Claustrophobes may suffer from panic attacks in situations such as being in elevators, trains or aircraft. Conversely, people who are prone to having panic attacks will often develop claustrophobia. If a panic attack occurs while they are in a confined space then they will be unable to escape the situation. Claustrophobes may also fear being in crowds.
Claustrophobia can be treated in similar ways to other anxiety disorders, with a range of treatments including cognitive behavior therapy and the use of antidepressant medication.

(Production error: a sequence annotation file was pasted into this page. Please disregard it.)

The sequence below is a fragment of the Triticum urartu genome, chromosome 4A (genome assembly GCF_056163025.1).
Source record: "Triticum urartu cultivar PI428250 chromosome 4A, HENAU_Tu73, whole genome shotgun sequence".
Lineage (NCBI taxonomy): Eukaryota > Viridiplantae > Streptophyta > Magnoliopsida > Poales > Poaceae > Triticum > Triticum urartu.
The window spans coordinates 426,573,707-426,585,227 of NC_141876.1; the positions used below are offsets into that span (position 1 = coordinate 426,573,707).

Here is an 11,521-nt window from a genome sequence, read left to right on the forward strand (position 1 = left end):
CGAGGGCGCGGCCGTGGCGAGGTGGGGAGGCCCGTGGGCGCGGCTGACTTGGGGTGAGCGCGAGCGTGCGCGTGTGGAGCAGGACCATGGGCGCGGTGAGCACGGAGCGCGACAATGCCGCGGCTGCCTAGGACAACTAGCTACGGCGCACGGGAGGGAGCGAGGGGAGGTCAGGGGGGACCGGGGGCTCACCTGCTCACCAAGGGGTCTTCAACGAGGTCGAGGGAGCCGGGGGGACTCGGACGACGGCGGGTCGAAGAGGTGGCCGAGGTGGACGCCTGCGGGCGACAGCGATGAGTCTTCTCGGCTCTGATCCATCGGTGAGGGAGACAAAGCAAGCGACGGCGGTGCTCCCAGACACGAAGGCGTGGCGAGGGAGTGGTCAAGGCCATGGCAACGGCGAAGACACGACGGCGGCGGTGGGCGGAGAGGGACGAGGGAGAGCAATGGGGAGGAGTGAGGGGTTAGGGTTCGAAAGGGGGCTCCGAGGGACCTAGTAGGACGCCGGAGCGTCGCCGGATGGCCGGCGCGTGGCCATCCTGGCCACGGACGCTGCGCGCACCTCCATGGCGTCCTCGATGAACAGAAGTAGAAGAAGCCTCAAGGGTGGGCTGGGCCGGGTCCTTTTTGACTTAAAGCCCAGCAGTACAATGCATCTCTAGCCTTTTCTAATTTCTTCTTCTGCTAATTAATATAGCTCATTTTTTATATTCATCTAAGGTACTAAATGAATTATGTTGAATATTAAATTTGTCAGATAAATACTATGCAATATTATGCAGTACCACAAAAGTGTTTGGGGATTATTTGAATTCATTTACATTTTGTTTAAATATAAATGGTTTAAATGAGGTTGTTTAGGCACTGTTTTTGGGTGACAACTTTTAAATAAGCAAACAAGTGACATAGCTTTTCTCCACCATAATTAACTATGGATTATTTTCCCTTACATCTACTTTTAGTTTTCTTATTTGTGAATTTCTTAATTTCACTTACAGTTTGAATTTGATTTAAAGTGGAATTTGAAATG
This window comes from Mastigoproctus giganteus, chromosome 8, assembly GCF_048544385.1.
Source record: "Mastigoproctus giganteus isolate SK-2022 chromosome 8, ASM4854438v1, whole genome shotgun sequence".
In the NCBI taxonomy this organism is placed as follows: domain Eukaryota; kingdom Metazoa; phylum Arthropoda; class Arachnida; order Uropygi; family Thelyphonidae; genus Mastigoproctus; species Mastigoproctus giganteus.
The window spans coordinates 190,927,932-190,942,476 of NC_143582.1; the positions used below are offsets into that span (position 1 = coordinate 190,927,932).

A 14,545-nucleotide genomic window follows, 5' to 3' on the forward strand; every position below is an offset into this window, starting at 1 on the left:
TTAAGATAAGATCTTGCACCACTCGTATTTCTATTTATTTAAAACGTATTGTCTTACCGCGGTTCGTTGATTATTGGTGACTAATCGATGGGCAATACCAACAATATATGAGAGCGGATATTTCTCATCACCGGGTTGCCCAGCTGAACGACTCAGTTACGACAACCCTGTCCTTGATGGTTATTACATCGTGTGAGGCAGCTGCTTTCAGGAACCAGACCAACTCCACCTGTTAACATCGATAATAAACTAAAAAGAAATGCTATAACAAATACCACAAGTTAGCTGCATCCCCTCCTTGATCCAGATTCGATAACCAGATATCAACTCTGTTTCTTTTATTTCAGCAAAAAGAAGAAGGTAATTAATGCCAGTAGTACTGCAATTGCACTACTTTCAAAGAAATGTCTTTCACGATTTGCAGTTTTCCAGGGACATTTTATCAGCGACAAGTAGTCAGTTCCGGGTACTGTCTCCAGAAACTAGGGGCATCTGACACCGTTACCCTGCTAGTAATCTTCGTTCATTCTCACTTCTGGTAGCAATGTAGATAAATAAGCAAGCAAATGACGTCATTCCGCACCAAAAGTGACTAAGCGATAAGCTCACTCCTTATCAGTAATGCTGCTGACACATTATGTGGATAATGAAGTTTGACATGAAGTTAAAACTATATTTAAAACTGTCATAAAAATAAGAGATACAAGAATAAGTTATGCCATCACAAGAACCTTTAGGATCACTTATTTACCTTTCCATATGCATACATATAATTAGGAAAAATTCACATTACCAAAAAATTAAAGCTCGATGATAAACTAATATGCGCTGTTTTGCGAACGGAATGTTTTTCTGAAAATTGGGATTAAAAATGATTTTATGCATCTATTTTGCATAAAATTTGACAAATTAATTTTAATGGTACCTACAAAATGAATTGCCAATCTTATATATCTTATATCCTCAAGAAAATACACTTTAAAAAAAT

Popularly, claustrophobia is considered to be the opposite of agoraphobia, or a “fear of open spaces”. This is an oversimplification, however: agoraphobia can also be characterized as a “fear of public spaces”, and so a crowded city square might trigger claustrophobics and agoraphobics alike.